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Welcome to THIS IS AMERICA in VOA Special English. I'm Steve Ember. And I'm Barbara Klein. This week on our program, we visit Gettysburg, Pennsylvania. This small town in the Northeast is one of the most important places in American history.
Much of the area around Gettysburg still looks like it did in the eighteen sixties, during the Civil War. We arrive in the middle of farming country. All around are fields of wheat, corn and other crops. Cows chew on grass under a warm morning sun.
Roads that pass through town lead to Baltimore, Washington and other cities. But one hundred forty-five years ago this week, they served another purpose. They brought two opposing armies to Gettysburg.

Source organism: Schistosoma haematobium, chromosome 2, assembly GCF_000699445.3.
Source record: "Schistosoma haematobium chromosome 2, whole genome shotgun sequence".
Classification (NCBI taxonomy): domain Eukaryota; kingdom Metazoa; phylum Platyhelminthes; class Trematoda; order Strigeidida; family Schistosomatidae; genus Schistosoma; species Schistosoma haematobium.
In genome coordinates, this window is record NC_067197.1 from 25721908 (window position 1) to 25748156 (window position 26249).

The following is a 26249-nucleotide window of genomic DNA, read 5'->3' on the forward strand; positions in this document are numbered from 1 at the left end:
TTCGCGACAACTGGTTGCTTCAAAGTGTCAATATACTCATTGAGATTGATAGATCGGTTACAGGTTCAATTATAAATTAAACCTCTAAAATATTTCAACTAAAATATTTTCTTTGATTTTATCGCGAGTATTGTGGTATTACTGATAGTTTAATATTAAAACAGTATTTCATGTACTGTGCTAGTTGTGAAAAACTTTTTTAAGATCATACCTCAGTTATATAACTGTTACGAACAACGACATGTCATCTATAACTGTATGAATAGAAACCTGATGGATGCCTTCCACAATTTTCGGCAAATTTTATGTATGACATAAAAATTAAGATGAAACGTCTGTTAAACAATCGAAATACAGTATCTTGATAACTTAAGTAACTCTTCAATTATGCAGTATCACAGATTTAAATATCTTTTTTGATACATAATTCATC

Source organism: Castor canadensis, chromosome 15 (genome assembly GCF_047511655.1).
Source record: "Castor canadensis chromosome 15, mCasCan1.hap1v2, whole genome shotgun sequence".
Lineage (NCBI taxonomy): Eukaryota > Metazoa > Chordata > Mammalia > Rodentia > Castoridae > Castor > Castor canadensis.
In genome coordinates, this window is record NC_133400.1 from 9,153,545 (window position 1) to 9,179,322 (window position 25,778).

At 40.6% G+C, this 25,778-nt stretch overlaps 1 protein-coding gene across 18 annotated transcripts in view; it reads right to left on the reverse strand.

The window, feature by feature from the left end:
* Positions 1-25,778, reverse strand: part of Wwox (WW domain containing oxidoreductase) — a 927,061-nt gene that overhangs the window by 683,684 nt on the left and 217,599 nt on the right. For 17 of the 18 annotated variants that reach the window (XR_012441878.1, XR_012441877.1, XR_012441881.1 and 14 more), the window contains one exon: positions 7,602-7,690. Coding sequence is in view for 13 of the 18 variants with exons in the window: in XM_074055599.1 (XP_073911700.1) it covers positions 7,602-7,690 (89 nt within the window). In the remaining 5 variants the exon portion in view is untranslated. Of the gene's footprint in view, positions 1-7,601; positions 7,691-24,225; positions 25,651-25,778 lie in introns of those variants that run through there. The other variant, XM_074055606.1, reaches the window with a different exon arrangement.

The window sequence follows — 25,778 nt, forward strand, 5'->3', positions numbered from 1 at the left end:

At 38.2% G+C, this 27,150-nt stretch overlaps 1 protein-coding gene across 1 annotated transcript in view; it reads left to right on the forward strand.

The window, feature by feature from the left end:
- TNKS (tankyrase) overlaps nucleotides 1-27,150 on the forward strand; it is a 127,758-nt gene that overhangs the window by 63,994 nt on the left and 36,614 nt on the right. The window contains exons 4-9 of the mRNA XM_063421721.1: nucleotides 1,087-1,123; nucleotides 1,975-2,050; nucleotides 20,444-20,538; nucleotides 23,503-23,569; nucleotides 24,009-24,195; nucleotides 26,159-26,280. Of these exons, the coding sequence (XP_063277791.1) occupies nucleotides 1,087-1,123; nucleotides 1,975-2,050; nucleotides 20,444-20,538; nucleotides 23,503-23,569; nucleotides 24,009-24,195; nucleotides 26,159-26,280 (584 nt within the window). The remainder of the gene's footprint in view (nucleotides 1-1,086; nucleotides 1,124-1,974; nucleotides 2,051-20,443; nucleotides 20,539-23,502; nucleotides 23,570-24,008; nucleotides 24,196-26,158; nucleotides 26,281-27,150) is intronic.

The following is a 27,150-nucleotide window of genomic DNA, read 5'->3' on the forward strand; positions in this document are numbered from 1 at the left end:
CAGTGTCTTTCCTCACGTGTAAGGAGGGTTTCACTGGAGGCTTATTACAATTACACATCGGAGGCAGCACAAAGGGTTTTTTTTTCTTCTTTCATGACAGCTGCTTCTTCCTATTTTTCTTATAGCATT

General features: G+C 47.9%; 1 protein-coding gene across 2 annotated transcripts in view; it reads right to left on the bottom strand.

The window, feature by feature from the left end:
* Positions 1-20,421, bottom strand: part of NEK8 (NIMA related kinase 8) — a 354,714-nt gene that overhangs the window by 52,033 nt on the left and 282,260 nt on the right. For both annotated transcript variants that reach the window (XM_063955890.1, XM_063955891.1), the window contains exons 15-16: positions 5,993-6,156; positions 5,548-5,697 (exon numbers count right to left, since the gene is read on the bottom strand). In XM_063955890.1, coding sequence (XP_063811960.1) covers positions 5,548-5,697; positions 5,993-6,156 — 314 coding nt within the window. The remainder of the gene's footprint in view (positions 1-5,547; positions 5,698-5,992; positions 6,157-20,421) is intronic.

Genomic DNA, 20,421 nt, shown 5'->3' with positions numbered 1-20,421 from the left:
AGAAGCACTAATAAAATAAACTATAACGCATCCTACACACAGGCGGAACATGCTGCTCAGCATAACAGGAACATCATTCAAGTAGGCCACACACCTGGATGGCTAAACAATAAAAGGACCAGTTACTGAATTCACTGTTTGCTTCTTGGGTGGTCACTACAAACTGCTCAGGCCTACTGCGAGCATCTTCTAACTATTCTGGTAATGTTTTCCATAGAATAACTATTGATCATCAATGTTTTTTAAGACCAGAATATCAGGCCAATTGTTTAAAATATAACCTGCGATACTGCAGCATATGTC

One was the United States Army of the Potomac, commanded by General George Gordon Meade. The other was the Confederate Army of Northern Virginia led by General Robert E. Lee.
Lee and his troops had moved north into Pennsylvania from Virginia. There, they had won a series of battles. Now they were on the move to defeat Meade's army.
Lee believed that a Southern victory on Northern soil would force a negotiated settlement of the war. This would mean independence for the Confederate states that were attempting to leave the Union.
The battle of Gettysburg began on July first, eighteen sixty-three. More than one hundred seventy thousand soldiers fought for three days. It was the largest battle ever fought in North America.